Marking Procedures and Feedback

• We provide marking and feedback on all the work that you submit, including for presentations and dissertations. This section explains how we go about marking your work and how we provide feedback on it. See the College of Humanities Taught Student Handbook for further details on the overall marking procedures that we use and the ways in which your marks feed into the overall assessment of your degree.

• Module descriptions and guides will provide details on how your coursework fits into the assessment of any particular module you are taking. If you are still unsure how any module you are taking is assessed, then check with the module tutor. Some work is purely ‘formative’ (i.e. it is designed simply to help you learn) and does not count for assessment, but most coursework in History is also ‘summative’ (i.e. it also contributes a proportion of the overall mark you receive for a module). History modules are based either entirely on coursework, as at postgraduate level, or on a combination of coursework and exams. In Level 3 Special Subjects the better of two coursework essays goes forward for the final assessment; where marks for both essays are the same, the second essay will go forward for final assessment, to better reflect student subject knowledge and attainment through the module. Taught postgraduate history level modules are assessed entirely on coursework and both coursework essays go forward for the final assessment.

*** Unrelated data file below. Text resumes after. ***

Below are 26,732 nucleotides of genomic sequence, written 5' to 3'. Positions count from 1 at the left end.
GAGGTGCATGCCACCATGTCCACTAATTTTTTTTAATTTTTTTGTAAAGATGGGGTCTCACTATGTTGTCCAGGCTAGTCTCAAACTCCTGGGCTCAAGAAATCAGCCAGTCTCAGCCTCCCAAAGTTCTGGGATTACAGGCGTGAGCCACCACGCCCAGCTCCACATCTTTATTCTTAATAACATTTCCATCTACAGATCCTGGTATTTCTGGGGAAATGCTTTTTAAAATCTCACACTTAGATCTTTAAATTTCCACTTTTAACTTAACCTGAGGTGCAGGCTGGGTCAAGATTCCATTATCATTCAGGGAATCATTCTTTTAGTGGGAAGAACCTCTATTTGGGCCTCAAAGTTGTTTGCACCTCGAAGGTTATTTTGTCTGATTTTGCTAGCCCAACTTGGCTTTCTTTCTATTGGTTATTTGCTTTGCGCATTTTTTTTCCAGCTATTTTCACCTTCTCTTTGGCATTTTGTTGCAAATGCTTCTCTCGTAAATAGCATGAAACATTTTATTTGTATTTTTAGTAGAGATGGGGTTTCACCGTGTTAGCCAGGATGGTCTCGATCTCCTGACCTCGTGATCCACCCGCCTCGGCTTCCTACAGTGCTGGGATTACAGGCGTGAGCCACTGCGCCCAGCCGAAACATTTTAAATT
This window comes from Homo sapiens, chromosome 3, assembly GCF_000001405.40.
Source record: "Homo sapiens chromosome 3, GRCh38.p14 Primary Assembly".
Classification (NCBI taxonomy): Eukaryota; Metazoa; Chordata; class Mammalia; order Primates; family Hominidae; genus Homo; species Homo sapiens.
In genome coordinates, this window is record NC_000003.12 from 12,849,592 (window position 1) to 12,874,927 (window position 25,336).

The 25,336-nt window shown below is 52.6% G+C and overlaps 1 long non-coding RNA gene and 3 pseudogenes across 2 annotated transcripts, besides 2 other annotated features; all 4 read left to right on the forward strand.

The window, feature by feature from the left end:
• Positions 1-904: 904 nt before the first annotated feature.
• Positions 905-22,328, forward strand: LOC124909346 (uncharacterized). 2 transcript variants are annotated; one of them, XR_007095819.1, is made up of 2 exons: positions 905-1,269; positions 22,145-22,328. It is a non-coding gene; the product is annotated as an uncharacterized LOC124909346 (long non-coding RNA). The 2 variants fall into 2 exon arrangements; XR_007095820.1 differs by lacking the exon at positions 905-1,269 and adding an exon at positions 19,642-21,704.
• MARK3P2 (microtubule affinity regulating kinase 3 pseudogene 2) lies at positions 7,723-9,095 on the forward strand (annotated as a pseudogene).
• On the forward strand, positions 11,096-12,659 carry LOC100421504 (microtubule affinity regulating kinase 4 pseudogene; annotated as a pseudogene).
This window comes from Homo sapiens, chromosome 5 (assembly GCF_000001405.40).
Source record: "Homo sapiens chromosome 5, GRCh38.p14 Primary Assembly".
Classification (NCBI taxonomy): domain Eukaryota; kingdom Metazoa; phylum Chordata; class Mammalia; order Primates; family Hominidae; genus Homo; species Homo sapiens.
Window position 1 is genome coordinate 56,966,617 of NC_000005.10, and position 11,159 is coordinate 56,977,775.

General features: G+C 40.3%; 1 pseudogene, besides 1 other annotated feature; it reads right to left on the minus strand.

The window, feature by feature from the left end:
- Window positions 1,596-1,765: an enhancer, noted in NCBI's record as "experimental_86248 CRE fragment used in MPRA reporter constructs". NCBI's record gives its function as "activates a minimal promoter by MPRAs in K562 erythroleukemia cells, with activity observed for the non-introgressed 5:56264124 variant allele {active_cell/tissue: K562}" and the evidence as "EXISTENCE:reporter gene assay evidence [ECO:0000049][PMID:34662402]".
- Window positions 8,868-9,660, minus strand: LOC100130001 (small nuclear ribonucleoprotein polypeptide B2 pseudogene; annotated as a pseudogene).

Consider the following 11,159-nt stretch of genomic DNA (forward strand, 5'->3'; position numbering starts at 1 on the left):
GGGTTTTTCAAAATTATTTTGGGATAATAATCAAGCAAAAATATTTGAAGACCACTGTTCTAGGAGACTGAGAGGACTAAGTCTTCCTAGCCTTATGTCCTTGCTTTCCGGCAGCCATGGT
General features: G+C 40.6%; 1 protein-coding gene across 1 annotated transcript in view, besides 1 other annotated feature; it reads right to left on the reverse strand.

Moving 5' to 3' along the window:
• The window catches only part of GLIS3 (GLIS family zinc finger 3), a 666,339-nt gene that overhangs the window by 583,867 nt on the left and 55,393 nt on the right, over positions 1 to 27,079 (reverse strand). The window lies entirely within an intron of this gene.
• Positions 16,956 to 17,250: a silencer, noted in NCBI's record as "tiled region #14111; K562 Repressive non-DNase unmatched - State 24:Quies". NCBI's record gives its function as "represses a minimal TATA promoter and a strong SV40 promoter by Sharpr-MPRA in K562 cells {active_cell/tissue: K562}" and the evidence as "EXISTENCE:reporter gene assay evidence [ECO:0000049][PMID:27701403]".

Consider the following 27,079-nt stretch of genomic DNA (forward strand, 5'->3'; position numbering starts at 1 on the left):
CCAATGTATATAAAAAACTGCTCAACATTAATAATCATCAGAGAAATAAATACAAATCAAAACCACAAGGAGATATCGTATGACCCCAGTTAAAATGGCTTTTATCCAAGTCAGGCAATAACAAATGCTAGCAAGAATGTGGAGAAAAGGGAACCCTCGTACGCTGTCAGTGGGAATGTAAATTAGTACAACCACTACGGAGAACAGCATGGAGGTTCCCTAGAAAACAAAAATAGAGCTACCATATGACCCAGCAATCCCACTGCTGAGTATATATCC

• Most written work and some presentations are tutor assessed, with comments and marks given by the tutor. However, some work for Level 1 Sources & Skills modules will also be self-assessed. 

• Coursework for level 1 modules is not moderated or second marked as it does not normally contribute to the final degree result. Work for levels  2, 3 and 4 (that is postgraduate taught level) is moderated or second marked because it does contribute to the overall degree result.

• Finally, we encourage you to ask advice from module tutors BEFORE  completing a piece of work; it is often helpful to discuss an essay plan, for example, with a module tutor before writing it up.  However, if you are to get the most out of asking your tutor for advice, then you need to have done some reading before you approach them.  Don’t leave approaching them to the day before the essay is due either, as you won’t have time to act on their advice.